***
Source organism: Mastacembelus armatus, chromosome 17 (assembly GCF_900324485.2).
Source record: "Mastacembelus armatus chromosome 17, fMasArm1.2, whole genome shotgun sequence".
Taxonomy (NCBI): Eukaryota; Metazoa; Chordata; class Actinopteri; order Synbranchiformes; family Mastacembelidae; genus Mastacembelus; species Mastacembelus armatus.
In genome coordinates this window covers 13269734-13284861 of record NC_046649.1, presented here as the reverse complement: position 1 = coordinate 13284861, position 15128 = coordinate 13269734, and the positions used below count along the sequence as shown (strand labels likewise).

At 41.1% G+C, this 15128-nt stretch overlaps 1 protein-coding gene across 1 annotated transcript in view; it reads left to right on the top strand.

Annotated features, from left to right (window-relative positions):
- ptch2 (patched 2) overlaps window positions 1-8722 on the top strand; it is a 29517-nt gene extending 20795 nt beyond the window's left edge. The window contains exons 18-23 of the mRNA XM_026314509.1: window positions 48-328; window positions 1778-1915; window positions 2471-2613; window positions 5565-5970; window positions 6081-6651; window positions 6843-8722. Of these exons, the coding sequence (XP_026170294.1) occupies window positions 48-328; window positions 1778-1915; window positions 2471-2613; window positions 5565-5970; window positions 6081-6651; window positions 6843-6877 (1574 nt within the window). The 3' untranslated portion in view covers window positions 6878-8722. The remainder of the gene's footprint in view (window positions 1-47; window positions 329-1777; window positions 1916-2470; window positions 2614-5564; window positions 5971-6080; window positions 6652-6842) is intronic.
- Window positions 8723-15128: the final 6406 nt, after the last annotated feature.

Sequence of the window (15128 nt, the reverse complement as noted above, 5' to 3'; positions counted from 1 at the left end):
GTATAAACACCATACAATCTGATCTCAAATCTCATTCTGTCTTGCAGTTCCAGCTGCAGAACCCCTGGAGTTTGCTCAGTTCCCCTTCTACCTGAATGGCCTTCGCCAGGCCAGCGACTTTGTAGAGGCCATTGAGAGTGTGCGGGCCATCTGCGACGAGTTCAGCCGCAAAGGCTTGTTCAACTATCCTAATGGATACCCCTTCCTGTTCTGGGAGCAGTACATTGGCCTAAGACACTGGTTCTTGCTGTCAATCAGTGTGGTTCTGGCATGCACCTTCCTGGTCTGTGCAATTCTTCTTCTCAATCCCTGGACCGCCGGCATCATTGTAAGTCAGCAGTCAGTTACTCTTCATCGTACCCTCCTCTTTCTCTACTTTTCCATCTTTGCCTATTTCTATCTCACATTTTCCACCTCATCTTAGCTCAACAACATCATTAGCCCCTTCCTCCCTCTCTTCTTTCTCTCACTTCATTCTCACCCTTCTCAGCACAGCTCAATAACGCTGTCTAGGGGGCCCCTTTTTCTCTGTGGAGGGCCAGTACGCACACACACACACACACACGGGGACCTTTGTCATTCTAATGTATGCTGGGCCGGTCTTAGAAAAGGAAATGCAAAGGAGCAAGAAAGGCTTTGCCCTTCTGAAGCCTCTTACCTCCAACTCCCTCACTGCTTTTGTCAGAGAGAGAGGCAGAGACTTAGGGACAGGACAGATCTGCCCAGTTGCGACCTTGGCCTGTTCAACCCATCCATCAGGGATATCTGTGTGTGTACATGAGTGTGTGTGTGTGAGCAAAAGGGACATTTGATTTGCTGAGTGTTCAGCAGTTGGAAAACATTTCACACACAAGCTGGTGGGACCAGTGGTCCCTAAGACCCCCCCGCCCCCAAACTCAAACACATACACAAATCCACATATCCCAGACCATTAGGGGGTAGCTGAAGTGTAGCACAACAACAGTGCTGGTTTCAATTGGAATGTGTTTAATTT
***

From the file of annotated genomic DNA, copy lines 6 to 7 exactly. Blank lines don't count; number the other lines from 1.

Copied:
Annotated features, from left to right (window-relative positions):
- ptch2 (patched 2) overlaps window positions 1-8722 on the top strand; it is a 29517-nt gene extending 20795 nt beyond the window's left edge. The window contains exons 18-23 of the mRNA XM_026314509.1: window positions 48-328; window positions 1778-1915; window positions 2471-2613; window positions 5565-5970; window positions 6081-6651; window positions 6843-8722. Of these exons, the coding sequence (XP_026170294.1) occupies window positions 48-328; window positions 1778-1915; window positions 2471-2613; window positions 5565-5970; window positions 6081-6651; window positions 6843-6877 (1574 nt within the window). The 3' untranslated portion in view covers window positions 6878-8722. The remainder of the gene's footprint in view (window positions 1-47; window positions 329-1777; window positions 1916-2470; window positions 2614-5564; window positions 5971-6080; window positions 6652-6842) is intronic.